BEIJING (Reuters) - Chinese President Hu Jintao takes tricky baggage to the nuclear security summit opening on Monday, representing a superpower in the making that is a relatively small nuclear arms state, wary of its big peers.
The meeting in Washington D.C. hosted by President Barack Obama will focus on making atomic sites and materials safer from theft and terrorist attack, not broader questions about arms controls and cuts.
But the unprecedented 47-nation meeting that could test China’s approach of staying inside the exclusive club of five official nuclear weapons states and yet sometimes acting as an outsider, critical of the biggest nuclear powers.
“China wants to be grouped with the recognized (nuclear) weapons states, but also wants to be seen as a voice for the demands of the non-nuclear developing world,” said Jing-dong Yuan, an expert on China’s nuclear arms policies at the Monterey Institute of International Studies in California.
For all its rising wealth and military spending, China keeps a relatively small stockpile of perhaps 200-240 nuclear warheads. Since China conducted its first nuclear test in 1964, it has said it will never be the first to use such weapons in any conflict.
Yet China is gradually upgrading its nuclear missiles, developing new submarines capable of firing nuclear missiles. It also has not ratified the Comprehensive Nuclear-Test-Ban Treaty, probably until the United States does.
Washington has urged Beijing to be more candid about its nuclear arsenal to avoid possible catastrophic miscalculations.
China is likely to counter those pressures by urging the other powers to embrace its “no-first-use” vow, demanding the two biggest atomic powers make firmer arms cuts, and calling for greater heed to the needs of developing countries wanting to develop nuclear energy, said several experts.
“I think that during the Non-Proliferation Treaty review (in May) and in future nuclear non-proliferation treaties, we’ll certainly give more due to the voice of the developing countries,” Major General Zhu Chenghu of China’s National Defense University told a forum in Beijing this month.
“Although there have been major reductions, their symbolic significance far surpasses their practical significance.”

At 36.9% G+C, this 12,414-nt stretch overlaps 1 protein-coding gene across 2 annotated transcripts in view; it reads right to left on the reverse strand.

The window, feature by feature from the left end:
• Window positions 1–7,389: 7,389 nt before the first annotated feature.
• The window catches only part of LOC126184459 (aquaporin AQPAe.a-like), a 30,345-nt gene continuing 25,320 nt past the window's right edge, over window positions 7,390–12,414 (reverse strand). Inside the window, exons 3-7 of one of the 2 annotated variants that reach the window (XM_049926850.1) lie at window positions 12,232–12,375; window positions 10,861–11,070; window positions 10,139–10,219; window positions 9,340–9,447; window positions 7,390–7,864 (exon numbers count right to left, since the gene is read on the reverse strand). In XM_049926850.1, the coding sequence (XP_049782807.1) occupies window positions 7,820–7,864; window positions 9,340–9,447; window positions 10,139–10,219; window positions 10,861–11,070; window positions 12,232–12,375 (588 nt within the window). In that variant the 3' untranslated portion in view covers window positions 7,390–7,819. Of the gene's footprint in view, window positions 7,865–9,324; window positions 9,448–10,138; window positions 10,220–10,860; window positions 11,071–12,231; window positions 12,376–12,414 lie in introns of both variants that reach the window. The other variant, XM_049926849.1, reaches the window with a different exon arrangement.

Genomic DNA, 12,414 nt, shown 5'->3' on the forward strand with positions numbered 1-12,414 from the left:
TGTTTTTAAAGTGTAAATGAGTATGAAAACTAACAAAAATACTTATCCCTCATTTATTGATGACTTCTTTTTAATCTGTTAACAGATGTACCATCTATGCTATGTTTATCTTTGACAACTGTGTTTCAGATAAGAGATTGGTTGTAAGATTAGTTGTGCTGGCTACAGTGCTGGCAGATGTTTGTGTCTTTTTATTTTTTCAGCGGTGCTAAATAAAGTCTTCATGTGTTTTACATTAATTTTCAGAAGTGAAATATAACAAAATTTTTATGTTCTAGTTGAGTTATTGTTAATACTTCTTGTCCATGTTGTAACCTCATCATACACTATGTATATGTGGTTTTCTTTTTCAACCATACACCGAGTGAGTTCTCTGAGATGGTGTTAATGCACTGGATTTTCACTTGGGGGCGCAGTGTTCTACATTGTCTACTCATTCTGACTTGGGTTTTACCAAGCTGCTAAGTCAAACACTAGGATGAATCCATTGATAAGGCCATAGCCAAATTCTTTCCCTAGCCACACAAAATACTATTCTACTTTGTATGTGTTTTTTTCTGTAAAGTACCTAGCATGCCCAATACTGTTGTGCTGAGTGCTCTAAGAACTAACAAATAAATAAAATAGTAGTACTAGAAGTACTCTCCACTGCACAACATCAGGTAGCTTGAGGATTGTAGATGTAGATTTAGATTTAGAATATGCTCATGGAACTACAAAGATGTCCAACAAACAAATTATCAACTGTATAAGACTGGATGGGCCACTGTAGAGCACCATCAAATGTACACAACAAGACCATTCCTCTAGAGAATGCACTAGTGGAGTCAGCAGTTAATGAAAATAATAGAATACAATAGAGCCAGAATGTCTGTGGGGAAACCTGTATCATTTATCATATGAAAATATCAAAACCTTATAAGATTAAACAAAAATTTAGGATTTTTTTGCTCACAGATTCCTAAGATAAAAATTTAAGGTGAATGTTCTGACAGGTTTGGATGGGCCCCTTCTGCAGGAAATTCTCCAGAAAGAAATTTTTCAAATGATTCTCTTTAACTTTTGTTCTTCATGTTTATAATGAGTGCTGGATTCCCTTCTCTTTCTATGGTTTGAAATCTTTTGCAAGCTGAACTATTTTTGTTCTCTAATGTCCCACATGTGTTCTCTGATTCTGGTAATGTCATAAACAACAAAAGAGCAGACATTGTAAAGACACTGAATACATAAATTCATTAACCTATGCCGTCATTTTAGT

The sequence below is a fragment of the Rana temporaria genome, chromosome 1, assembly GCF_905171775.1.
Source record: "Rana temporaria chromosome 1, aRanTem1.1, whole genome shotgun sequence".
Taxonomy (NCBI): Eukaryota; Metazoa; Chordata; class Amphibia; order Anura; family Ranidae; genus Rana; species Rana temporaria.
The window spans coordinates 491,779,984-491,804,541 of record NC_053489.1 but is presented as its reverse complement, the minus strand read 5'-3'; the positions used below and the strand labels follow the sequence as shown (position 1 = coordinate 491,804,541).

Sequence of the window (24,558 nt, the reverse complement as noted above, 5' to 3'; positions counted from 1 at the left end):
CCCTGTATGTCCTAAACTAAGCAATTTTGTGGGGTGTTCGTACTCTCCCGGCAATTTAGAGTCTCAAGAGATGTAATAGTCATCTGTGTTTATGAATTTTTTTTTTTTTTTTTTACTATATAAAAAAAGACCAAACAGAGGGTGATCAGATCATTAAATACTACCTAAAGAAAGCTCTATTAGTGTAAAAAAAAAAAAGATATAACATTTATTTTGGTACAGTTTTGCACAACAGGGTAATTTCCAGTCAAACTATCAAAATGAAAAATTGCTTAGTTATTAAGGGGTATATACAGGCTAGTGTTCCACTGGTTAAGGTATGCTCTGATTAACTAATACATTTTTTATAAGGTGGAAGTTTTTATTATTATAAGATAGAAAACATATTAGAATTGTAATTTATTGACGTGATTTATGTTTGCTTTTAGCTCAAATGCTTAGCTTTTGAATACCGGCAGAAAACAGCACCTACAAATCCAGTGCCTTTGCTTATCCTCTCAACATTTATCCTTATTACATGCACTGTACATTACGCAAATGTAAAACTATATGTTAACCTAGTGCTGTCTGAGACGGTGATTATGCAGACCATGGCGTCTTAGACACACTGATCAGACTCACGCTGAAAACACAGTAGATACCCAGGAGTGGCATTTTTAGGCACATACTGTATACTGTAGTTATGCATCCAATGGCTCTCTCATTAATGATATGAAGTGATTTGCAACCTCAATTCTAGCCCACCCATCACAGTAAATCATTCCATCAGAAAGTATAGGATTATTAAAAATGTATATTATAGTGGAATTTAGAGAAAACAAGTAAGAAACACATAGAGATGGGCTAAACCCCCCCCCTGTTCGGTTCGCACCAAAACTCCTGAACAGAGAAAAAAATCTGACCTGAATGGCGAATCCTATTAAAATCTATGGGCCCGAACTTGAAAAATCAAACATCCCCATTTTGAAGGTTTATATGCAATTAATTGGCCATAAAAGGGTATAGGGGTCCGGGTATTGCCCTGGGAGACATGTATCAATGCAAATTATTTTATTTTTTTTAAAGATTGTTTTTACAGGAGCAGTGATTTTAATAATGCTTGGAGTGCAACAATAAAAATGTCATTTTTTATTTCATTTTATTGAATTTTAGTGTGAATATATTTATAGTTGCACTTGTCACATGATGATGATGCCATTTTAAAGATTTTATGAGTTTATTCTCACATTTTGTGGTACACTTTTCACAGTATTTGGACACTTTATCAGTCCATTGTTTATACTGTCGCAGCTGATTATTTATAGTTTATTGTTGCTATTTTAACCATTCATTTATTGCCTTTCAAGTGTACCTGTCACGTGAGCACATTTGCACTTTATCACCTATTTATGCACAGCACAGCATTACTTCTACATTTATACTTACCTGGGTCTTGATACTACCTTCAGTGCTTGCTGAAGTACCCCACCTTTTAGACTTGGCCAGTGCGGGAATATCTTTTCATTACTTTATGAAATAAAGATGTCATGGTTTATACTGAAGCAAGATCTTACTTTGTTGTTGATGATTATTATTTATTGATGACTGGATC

After a bout of quarrels between Beijing and Washington that prompted speculation President Hu would not attend the summit, his presence will be a reassuring signal that Beijing values both bilateral ties and nuclear security.
China faces no pressing threats to the security of its atomic plants and stockpiles and is not among the problem countries grabbing attention in Washington, said Li Bin, an expert on nuclear proliferation at Tsinghua University in Beijing.
“This (summit) is a largely symbolic promotional exercise,” said Chu Shulong, also a professor at Tsinghua, who studies international security. “The issues are important but it is also about setting the right tone for subsequent negotiations.”
The Obama administration’s recent nuclear posture review urged greater “transparency” from China. After signing the new arms cut pact with Obama, Medvedev said other nuclear states should do more to follow their lead.
“Nobody expects China to provide exact numbers” about its nuclear arms, said Yuan, the California-based expert. “But what they want is a clearer sense of why China is modernizing its nuclear arsenal, where this leads.”
Members of the U.S. Senate could make an issue of China when debating whether to ratify the new arms cut pact with Russia, and also if Obama asks the Senate to ratify the Comprehensive Test Ban Treaty. Some U.S. opponents of deep nuclear arms cuts have said the reduction could allow China to “sprint to parity.”
Beijing has no such intentions and will not take well to demands to disclose more about its nuclear weapons, said Chu.
“At the same time that the United States is pushing the world to do more to prevent nuclear proliferation, it can’t even ratify this (Test Ban) treaty,” he said. “China’s doesn’t like feeling subjected to double standards,” he added.
But Chu said there was much in Obama’s nuclear initiatives that China will welcome, including reducing the number of countries that could be targeted by U.S. nuclear strikes.
Unlike a nuclear posture review by the Bush administration released in 2002, Obama’s did not mention conflict over disputed Taiwan — the self-ruled island that Beijing claims as its own — being a potential trigger for using U.S. nuclear weapons.
Editing by Benjamin Kang Lim and Bill Tarrant